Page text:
It seems most Americans see HD as an "upscale" brand, so some folks buy them as status symbols. Others buy them because they want entrance to the "club". They want to be accepted and included. And for some, it's either a Harley or nothing. A friend of mine had a really nice 1100 Suzuki back in the 80's. He decided he had to have a Harley and that anything Japanese a "rice grinder", so he drank the kool - aid and sold the Suzuki and saved his money for 6 years so he could finally buy a Soft tail.

I think Harley makes a good motorcycle, but I don't see them as being superior to other brands in anyway. I guess everyone has to decide for themselves if they like the emperor's new clothes.

Your wife is a smart lady. Lighter and more maneuverable is the way to go.

wrecked'em 04-15-2013 02:39 PM

been looking for a bike for a female friend
even a 250 ninja is too tall for her. a Harley is really the only bike you can get that is low and has mid pegs.

kraven 04-15-2013 02:46 PM

Quote:

"Why do people choose a Harley cruiser type bike over a lighter weight, more manueverable bike?"
People do a lot of odd things when they take up a new hobby.

Why do people fill my gym the month of January and then quit like clockwork after spending cashola on swanky new gear?

Why do people show up to ADV events with a brand new KLR700X/GSA/PD and shiny new gear, proclaim that they used to race motocross and then proceed to biff every mudpuddle bigger than a cockroach?

I think it's human nature to try and find a tribe to which you can fit in, and then try to augment your lack of experience with stuff.

Sure, it's much more sensible to start on a better handling bike that's better on your body, stops better, etc. But, people are not buying mechanical function. They're buying social function. And each rider wants something different out of the deal.

And for a lot of Americans out there, buying a Harley is a life ambition. Well, buying a new one off the floor. Even if they don't know doodley squat about riding, they still understand the social mechanism that HD products are.

Bueller 04-15-2013 02:59 PM

Quote:

Originally Posted by Krazyjohnny (Post 21191868)

Can anyone else add any insight as to what makes the HD popular besides being part of the "cool guy" crowd? How about what makes the Sport touring bike more popular? The latter being my favorite. If I were buying a large bike I would just buy a Gold Wing. I am not quite there yet, but know it may come someday.

Add me to the group that thinks there are better first bikes than a Harley. This is in no way a reflection on the motorcycle maker, but more of a reflection on what makes economic sense. Having worked with more new riders over the years than I can count, I can tell you from experience many new riders don't ride for very long. They have a bad scare, they drop a bike on themselves, or worse yet they crash. Still others find out they much prefer being on the back of their SO's bike rather than being in control and having to do all of the work. The first bike that makes the most economic sense is an inexpensive used bike. The owner isn't nearly as likely to be heartbroken if they drop it, and if they don't take to riding a used motorcycle makes for a less expensive experiment overall.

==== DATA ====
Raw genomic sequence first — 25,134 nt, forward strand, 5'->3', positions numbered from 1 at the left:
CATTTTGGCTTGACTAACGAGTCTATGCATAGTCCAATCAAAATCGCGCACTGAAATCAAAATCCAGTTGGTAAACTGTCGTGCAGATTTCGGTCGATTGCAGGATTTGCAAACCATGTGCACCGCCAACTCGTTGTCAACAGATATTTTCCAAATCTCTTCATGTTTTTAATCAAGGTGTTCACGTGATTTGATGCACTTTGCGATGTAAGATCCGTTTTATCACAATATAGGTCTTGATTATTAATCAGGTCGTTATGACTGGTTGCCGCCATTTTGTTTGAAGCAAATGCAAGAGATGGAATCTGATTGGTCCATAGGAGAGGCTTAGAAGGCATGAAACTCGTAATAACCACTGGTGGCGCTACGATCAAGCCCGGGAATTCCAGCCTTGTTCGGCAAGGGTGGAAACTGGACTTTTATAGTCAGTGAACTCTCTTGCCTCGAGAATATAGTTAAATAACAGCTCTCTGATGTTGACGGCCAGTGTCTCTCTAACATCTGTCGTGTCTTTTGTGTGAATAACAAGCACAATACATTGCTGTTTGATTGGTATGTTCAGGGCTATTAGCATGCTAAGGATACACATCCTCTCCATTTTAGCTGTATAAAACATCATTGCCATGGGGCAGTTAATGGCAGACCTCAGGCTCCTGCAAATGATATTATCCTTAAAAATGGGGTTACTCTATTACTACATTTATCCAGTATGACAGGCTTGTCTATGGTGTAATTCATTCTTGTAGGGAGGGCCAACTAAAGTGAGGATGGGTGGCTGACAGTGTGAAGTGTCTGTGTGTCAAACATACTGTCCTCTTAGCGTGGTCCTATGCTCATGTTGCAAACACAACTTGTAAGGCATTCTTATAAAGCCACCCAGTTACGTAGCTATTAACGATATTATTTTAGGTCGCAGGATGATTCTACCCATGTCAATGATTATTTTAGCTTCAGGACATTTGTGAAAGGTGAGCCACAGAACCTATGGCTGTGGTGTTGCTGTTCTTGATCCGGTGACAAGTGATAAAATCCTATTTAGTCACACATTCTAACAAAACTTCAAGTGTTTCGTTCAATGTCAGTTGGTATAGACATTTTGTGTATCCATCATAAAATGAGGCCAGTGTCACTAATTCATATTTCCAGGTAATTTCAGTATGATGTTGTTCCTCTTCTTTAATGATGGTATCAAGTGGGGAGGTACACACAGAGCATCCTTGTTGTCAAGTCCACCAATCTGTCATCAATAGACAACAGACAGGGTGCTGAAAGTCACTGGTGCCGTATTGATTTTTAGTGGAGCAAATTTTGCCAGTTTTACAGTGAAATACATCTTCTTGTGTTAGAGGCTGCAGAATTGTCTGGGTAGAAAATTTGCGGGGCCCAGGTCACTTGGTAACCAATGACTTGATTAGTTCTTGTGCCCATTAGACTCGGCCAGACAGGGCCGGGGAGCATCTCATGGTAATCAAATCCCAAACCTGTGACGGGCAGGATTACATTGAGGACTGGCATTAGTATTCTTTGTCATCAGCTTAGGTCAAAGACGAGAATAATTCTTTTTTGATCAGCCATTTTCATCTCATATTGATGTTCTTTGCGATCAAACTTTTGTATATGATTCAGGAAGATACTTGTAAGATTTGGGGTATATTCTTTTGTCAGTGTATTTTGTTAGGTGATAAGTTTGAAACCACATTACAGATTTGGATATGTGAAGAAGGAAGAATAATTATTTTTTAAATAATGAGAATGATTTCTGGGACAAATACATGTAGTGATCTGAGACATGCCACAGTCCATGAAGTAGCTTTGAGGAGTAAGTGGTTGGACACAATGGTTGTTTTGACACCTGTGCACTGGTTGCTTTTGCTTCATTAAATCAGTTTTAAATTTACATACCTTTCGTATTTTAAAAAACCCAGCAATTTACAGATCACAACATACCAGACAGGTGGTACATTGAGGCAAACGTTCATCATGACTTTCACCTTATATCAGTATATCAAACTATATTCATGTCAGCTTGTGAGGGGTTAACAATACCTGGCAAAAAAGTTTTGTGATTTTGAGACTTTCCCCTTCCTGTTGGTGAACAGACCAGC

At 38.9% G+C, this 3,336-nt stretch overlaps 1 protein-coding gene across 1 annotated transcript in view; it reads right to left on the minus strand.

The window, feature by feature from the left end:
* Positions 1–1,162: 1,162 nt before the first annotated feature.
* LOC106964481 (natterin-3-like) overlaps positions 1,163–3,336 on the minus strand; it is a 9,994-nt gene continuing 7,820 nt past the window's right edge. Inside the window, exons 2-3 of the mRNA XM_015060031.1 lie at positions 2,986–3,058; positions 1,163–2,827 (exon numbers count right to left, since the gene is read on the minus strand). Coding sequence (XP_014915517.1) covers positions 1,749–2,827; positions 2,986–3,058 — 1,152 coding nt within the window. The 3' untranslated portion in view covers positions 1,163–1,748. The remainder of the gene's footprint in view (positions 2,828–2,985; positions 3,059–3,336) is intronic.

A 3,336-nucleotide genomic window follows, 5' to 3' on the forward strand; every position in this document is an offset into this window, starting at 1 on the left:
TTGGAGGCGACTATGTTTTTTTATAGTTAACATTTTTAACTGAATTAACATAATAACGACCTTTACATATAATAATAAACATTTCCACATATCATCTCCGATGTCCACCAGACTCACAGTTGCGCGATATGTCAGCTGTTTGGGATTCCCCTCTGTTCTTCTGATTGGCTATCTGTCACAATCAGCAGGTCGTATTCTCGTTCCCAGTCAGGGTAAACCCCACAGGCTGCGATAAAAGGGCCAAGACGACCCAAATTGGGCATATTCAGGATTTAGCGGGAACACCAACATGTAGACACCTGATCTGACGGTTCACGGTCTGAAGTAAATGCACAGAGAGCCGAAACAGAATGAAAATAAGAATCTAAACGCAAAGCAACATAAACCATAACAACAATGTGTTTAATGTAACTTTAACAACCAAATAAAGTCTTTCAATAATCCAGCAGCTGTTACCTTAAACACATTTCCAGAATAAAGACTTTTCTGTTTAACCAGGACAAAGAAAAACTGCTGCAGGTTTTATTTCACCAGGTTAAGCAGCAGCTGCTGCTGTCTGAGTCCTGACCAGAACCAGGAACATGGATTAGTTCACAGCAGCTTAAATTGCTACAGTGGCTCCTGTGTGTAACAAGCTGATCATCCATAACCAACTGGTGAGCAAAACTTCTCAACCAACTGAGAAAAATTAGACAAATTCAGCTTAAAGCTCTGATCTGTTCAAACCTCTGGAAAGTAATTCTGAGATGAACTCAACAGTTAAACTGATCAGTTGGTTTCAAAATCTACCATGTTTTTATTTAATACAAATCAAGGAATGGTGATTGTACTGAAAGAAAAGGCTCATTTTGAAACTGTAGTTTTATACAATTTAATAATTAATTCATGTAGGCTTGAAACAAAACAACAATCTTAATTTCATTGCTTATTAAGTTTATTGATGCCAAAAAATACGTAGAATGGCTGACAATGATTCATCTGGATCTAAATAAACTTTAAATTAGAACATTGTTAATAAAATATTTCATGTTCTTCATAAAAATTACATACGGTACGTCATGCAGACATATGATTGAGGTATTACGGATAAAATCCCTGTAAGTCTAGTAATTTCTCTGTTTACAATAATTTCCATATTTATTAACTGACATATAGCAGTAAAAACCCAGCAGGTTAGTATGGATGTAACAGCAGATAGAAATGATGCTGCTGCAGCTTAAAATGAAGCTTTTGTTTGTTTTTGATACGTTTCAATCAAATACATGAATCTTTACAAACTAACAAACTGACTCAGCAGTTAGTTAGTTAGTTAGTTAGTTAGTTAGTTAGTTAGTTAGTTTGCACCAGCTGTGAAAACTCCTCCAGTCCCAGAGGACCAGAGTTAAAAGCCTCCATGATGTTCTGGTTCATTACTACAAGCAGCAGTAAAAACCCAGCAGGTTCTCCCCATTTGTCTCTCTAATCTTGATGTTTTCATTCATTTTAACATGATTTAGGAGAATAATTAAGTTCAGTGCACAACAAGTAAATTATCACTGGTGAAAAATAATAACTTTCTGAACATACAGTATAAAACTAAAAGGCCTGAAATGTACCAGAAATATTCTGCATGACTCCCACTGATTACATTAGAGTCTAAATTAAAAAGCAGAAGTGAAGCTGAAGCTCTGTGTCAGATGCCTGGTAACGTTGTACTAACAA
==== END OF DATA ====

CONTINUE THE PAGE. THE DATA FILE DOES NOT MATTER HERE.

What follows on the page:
So why do most new riders gravitate to HD? For the same reason most riders in general gravitate to HD in this country. When's the last time you saw someone aspire to own a Suzuki Savage? Cruisers dominate motorcycling in the U.S., and Harley dominates the cruiser world. Harley also has the strongest manufacturer supported new rider program and the best marketing in motorcycling.

I happen to think Harley makes some fine motorcycles. I've owned several. I worked for the MoCo for about a decade. But when my SO started riding she spent a year on a Honda Rebel I picked up wrecked and rebuilt for her before I bought her a Harley. And later, she gravitated to a BMW F650 GS. BTW, a used F650 GS makes for a fine first motorcycle. If she wanted a new Harley I'd let her get one tomorrow. I'd like to have another one myself anyway. But my recommendation to anyone and everyone I know who takes up riding is to find a solid used motorcycle that "fits" them, meaning not too heavy, can reach the pavement, not too fast/powerful, etc., and spend a year on it before buying their aspirational bike - whatever that happens to be.

High Country Herb 04-15-2013 04:19 PM

Quote:

Originally Posted by wrecked'em (Post 21192796)
been looking for a bike for a female friend
even a 250 ninja is too tall for her. a Harley is really the only bike you can get that is low and has mid pegs.

Honda Rebel 250. It was so small, my wife (almost 6 foot tall) could not comfortably sit on it. They are perfect for someone around 5 foot tall, and weigh about half as much as a Sportster.

If I were going to get an HD, it would be the V-Rod. It's sleek, sounds good, and looks like something ZZ Top might ride...

Krazyjohnny 04-15-2013 04:26 PM

Great stuff in here for sure. She currently has a Yamaha TTR 250 that I have made street legal with all of the needed items here in Texas. I think she will start off on that and then maybe be between that and the 09' FZ-6 for a while. Maybe she will take over the FZ so I can get more serious about either a KTM SMT or Ducati Multistrada type of ride.

Gotta work the angle. :evil

Sky2adam 04-15-2013 05:30 PM

My buddy practiced and took the test on my old tw200.

He was looking at 600 sport bikes but the guys at his work that don't even ride told him he was a pussy if he didn't get a liter bike.

He wound up at the Harley dealer and came home with a Street Bob.

So... I have no idea. He hasn't dropped it or crashed it but he'll only ride if the weather matches his optimum conditions.

scapegoat 04-15-2013 05:35 PM

[QUOTE=High Country Herb;21192079]I'm not necessarily a Harley guy either, but can understand their appeal on a couple of levels:

1. Americans like to buy products made in the USA to support the "local" economy.
2. Harleys, especially the larger models, are said to be very comfortable on the open road.
3. Americans like the aesthetics of big loud machines. The same phenomenon also causes people to prefer 60s muscle cars over high strung sports cars, even if the imports are faster.

Nice, though Id like to add to this one as a Harley owner. Yes Buying American is a big part. I own a Buell also. At 52 a 170 mph bike would spell disaster for me, I wouldn't know what to do with it anymore. Big heavy bikes ride like big caddys. No hand numbing leaning forward on a sport bike and room to roam with floor boards and a big seat.
For the gals, seat height is a factor like in the 883 L, very sedate and easy to ride.
Personally the big loud thing is fading with age and its just not really cool anymore. The lifestyle is embarrassing, not all of us HD owners are pirate idiot riders.